There wasn't a flat spot big enough for a tent, so any camp would have to be up above at the pretty lakelet. But on a warm summer day, Pinnacle Lake would provide a refreshing swim and granite rocks for lounging.
Sunday, September 27th
After a bit, we started chatting. A catalog of all the peaks we named would be exhausting, so I'll just note that it included an even dozen that I've summited in years past.
This year's record-breaking drought was on view, too, as the lack of any visible snow was notable. In all directions, only a few glaciers and névé showed white.
The old lookout seemed in poor shape, with a couple of patched up windows and minimal stuff inside. We saw a stove, a few pots and dishes, and a battery-powered lantern! There were four vinyl-covered mattresses, but only one bed frame.
Another young fellow and I discussed staying on top to view that evening's total lunar eclipse. I suggested we could hike back down in the light of the supermoon, if we wanted to wait a couple of hours -- after the eclipse was over. I had a flashlight along and considered staying, but then thought better of it.
Tuesday, September 29th
Under arches of golden vine maple, along a moss-draped verge, to a willow bar on the river's edge, I walked down to the Stillaguamish River's South Fork.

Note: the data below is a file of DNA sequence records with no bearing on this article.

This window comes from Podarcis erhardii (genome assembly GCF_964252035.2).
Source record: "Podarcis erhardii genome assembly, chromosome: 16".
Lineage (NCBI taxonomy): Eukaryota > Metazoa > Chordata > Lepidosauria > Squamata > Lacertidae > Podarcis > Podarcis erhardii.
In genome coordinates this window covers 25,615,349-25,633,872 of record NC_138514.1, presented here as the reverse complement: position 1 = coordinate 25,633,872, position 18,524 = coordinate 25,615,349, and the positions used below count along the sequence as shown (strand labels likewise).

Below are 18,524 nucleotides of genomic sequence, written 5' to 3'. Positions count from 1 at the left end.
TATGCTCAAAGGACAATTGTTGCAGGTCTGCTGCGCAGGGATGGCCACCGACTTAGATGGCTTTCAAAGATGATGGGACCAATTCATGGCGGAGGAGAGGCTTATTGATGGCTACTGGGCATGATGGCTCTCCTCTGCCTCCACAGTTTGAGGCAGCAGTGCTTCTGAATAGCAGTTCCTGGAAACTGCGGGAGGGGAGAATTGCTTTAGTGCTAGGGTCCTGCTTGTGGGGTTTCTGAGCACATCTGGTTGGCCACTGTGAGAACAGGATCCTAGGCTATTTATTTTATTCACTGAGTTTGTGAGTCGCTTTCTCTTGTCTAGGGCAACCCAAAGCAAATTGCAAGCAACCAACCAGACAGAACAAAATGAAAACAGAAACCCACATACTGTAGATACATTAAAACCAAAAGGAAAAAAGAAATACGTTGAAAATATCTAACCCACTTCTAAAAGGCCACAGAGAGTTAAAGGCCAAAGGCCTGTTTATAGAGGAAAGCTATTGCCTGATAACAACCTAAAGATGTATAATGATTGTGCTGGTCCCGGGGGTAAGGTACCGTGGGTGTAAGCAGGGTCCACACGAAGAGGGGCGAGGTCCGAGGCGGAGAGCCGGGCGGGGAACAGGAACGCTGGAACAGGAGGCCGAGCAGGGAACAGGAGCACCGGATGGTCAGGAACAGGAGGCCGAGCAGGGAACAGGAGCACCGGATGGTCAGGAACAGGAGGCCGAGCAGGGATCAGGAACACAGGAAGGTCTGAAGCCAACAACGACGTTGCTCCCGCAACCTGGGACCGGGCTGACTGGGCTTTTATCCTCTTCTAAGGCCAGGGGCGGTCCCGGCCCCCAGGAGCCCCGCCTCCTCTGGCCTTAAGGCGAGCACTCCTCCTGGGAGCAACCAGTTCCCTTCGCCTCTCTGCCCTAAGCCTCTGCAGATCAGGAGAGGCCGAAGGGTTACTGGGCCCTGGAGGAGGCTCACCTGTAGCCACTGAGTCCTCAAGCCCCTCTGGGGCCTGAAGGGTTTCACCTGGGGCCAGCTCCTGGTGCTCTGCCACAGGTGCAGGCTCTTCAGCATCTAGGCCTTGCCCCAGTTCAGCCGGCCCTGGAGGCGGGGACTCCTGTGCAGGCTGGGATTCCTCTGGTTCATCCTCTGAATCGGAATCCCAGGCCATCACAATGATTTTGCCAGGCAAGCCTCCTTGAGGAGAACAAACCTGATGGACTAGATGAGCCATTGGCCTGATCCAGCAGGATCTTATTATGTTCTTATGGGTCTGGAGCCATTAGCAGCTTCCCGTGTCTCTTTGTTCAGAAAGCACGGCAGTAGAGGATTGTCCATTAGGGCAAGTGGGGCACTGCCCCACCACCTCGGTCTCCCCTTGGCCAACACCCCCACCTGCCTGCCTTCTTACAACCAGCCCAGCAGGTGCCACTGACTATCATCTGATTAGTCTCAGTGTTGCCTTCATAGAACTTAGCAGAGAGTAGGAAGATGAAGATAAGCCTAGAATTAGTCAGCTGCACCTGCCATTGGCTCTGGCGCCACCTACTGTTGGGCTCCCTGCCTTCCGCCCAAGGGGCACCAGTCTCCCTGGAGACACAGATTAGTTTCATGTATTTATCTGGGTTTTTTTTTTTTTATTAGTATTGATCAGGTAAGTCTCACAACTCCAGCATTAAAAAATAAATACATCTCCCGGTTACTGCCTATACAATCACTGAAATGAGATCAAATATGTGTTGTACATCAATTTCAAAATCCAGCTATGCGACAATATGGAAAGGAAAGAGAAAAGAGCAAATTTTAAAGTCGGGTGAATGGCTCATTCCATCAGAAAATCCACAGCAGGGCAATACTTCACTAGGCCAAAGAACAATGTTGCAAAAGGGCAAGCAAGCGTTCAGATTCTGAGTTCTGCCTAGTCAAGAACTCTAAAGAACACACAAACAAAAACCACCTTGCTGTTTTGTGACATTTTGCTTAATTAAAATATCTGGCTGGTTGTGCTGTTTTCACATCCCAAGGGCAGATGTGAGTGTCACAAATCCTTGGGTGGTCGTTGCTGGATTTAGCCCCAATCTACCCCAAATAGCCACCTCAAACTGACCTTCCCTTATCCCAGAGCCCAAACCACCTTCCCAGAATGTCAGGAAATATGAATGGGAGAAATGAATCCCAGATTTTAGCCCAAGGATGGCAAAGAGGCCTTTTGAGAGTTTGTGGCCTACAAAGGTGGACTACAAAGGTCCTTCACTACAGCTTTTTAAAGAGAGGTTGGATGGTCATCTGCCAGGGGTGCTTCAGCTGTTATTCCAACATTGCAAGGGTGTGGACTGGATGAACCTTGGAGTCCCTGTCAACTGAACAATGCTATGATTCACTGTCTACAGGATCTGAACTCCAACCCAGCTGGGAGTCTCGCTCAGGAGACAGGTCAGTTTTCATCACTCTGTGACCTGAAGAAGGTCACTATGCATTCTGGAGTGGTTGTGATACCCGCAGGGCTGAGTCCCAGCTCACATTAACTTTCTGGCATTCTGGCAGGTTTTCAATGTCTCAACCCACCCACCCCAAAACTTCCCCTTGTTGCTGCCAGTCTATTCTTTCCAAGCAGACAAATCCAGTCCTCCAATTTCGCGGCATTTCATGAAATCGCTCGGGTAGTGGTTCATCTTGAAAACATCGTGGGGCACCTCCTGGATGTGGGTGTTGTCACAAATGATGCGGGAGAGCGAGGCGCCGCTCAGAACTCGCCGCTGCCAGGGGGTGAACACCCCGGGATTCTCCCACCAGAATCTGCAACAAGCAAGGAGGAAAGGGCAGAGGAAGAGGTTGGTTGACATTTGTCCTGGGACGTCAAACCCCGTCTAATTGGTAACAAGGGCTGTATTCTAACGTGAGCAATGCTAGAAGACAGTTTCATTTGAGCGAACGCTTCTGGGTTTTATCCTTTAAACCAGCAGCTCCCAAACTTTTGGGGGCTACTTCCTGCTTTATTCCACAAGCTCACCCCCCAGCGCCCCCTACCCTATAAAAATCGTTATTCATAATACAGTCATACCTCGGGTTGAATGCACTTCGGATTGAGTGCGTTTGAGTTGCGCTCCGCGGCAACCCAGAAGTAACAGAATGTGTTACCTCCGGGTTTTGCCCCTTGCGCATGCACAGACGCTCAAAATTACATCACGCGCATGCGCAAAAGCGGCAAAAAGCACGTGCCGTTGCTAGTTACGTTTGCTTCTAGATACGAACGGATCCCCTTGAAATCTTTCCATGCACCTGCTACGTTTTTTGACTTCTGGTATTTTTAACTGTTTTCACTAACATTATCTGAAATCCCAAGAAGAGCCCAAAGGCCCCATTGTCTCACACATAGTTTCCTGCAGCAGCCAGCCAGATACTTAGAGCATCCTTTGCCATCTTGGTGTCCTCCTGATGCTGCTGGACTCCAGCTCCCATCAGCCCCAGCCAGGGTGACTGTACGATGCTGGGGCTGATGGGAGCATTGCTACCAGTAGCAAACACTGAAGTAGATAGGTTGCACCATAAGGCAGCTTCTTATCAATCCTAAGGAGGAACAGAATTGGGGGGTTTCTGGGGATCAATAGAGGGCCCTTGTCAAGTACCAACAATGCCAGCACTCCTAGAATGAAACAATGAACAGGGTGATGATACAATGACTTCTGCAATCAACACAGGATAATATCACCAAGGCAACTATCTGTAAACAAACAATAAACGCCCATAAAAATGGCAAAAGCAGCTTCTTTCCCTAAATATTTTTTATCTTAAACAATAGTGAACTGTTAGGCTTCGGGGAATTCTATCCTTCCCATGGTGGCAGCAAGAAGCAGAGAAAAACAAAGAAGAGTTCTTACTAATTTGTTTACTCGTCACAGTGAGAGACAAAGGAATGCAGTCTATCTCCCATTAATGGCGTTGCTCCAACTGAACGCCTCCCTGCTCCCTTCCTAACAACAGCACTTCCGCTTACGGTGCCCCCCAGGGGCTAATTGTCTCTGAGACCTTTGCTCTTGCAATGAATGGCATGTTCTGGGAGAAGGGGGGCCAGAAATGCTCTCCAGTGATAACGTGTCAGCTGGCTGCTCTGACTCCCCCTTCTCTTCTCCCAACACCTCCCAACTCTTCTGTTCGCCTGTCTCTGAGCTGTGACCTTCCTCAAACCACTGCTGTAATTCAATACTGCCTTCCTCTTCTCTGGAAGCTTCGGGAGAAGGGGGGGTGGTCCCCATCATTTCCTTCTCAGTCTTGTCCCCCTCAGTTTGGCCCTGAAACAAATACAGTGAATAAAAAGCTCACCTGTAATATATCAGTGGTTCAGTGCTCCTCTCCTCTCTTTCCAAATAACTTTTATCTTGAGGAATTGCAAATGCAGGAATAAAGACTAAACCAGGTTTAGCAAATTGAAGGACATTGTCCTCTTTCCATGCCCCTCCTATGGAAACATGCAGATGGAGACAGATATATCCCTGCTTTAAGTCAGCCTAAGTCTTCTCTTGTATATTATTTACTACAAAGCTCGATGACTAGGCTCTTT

There was a little scrambling needed where the old bed of the gold-miners' "mine to market" railroad had been wiped clean by landslides, and two tunnels to walk through. Tunnel Five was very short but Tunnel Six needed a flashlight.
A couple of the drops had the correct slot slamming a kayaker against a rock wall, and the wrong one putting him into a killer keeper, or worse, or so it looked to me. Green downstream slicks, unlike what the textbooks suggest, on this stretch in low water could be hiding trouble.
It looked to me like the whole thing would need to be scouted and memorized, just to stay alive. It would be amusing to be here, at higher water, to watch it being run.
Wednesday, September 30th
As I paddled down the broad river, it was still low water and the start of the building flood tide.
The breeze against me picked up as I neared the delta, so when I saw a protected slough to the south, I eased into it. There I grounded on a gravel bar at the slough's entrance, shallow at that low tide.